Essay structuring best practice

How can you structure your essay well?


Why is this important?

One of the most crucial tasks you will face when writing an essay is to ensure it is properly structured and organised. Essays that fail to present a coherent, logical narrative are extremely hard for readers to follow, and the argument you are seeking to make is likely to be lost amid a mass of jumbled, unconnected points. This is almost certain to result in a poor grade, if not an outright fail. It therefore follows that an extremely well organised piece of work is much more likely to result in success. 


How should an essay be structured?

Although approaches may vary, as a rule an essay should consist of an introduction, the meat of the text (comprising a number of core points that follow on from one another), and a conclusion. Each of these elements is now explained in turn.


The Introduction

Whatever the topic, an essay always needs an introduction. This effectively sets the scene for the reader, so that they know what to expect in the following pages. To achieve this, the introduction should first provide a brief overview or summary of the topic area to be covered, identifying the key issues or problems that will be considered. In so doing, it should establish the parameters of the essay (what will and will not be covered) and introduce and define any key concepts. Following this, the essay should explain how it will approach the topic; for example, by stating that evidence will be presented for and against a particular theory or argument, describing the type of evidence that will be considered, or explaining the different aspects of a topic that will be addressed. Finally, the introduction should provide an indication as to the conclusion it is going to reach (and why).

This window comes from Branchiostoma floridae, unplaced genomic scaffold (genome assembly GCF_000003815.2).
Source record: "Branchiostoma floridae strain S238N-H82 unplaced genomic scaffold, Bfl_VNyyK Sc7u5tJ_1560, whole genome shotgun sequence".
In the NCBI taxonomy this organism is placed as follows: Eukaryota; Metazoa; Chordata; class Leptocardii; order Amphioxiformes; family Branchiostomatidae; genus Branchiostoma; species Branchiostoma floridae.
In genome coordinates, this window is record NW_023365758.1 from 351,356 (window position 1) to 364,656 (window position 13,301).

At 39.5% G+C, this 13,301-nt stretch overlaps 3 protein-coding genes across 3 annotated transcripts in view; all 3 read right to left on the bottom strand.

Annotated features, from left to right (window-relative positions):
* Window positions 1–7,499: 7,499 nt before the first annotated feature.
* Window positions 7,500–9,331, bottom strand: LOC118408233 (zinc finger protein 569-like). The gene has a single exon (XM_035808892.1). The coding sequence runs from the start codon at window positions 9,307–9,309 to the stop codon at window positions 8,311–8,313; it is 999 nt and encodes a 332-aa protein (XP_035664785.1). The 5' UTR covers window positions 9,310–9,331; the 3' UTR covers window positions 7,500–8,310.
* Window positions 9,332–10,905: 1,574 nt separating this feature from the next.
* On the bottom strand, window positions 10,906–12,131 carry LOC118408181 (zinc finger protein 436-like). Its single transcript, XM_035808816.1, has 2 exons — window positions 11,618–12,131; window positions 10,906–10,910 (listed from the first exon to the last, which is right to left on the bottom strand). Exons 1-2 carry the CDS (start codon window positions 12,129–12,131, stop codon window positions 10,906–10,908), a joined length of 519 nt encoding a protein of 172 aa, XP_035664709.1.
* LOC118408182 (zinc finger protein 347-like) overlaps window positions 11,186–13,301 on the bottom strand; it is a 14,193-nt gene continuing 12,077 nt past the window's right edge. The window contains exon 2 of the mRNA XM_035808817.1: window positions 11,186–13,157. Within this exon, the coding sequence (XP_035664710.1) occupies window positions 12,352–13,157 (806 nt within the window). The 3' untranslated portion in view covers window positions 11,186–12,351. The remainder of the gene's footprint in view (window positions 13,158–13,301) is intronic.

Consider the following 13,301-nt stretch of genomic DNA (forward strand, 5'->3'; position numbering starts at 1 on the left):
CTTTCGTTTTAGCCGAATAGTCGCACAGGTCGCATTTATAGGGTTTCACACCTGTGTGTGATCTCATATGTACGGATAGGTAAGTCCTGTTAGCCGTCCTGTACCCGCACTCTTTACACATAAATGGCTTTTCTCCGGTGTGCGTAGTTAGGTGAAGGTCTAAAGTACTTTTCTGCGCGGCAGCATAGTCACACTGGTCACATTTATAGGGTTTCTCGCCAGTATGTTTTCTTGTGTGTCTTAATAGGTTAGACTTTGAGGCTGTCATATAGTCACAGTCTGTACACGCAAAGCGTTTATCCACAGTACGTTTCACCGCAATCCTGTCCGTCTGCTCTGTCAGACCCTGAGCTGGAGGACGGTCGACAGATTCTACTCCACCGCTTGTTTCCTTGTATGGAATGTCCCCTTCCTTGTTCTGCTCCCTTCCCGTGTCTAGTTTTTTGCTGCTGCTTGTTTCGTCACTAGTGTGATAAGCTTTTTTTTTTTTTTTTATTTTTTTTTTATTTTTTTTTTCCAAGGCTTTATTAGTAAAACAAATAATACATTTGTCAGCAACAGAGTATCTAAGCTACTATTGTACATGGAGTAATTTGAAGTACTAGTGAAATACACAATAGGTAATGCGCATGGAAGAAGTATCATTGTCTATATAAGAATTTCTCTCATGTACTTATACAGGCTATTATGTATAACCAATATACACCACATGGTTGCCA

The Body of the Text

Having set out what it is going to do, this is the part of the essay that puts this plan into action. Although essays may vary in terms of their length and scope, a requirement that never varies is to present a series of key points that address the essay question or title. It is therefore essential to ensure such material is relevant, covers all the key aspects, and forms an argument that is logical and coherent from beginning to end. In essence, you are telling a story that should be straightforward for the reader to follow. It is therefore good practice to plan the points you cover beforehand so that you do not miss or overlook anything, and to ensure the points made follow on logically from one another (nothing is more confusing for the reader than an essay that jumps from one unrelated point to another without any clear rationale for doing so). To help you with this, it is advisable to use headings or sub-headings to divide your essay into discrete (but logical) sections. Within each segment, use paragraphs to divide your work, and use linking sentences to connect each paragraph to the next (e.g. ‘Having reviewed the strengths of Theory X, this part of the essay now moves on to consider its weaknesses’). Each paragraph should, ideally, cover one discrete point and must itself have an introduction, middle, and end.

As a general rule, using short, concise sentences throughout your work is better than using long, rambling ones. This will assist you in sticking to word limits and getting to the point, and will also ensure your argument is easy to follow. It is essential to avoid vague, ambiguous, or unnecessary material. As you progress through your narrative, you should also lead your reader to a natural endpoint. Do not leave the argument hanging or come to an abrupt stop! Having reached the end, you should then move on to the final part of the essay, the conclusion.


The Conclusion

Although it is written last, this is an absolutely crucial part of the essay, yet is sometimes overlooked. The purpose of the conclusion is not to present any new material but to draw together the main threads of the argument and provide a succinct summary of the outcome of your work. For instance, if you have presented evidence for and against a particular claim, describe whether you have refuted it, supported it, or demonstrated that it is essentially unresolvable. In so doing, you will be stating how you have answered the essay question ‒ in fact, it is advisable to refer directly to the essay question to show the reader that you have done this. (If you have not answered it, then your argument has deviated from the set requirements and you will need to revise what you have written). Finally, it is useful to end on a positive or dynamic note by briefly identifying the implications of your conclusion for the topic area as a whole (for example, do certain actions need to be taken? Does further research need to be conducted?). The reader should, by the end of the work, be clear, as to what you did (and why) and feel that they have read a clear, informative, and stimulating narrative with a well-defined introduction, middle, and end.


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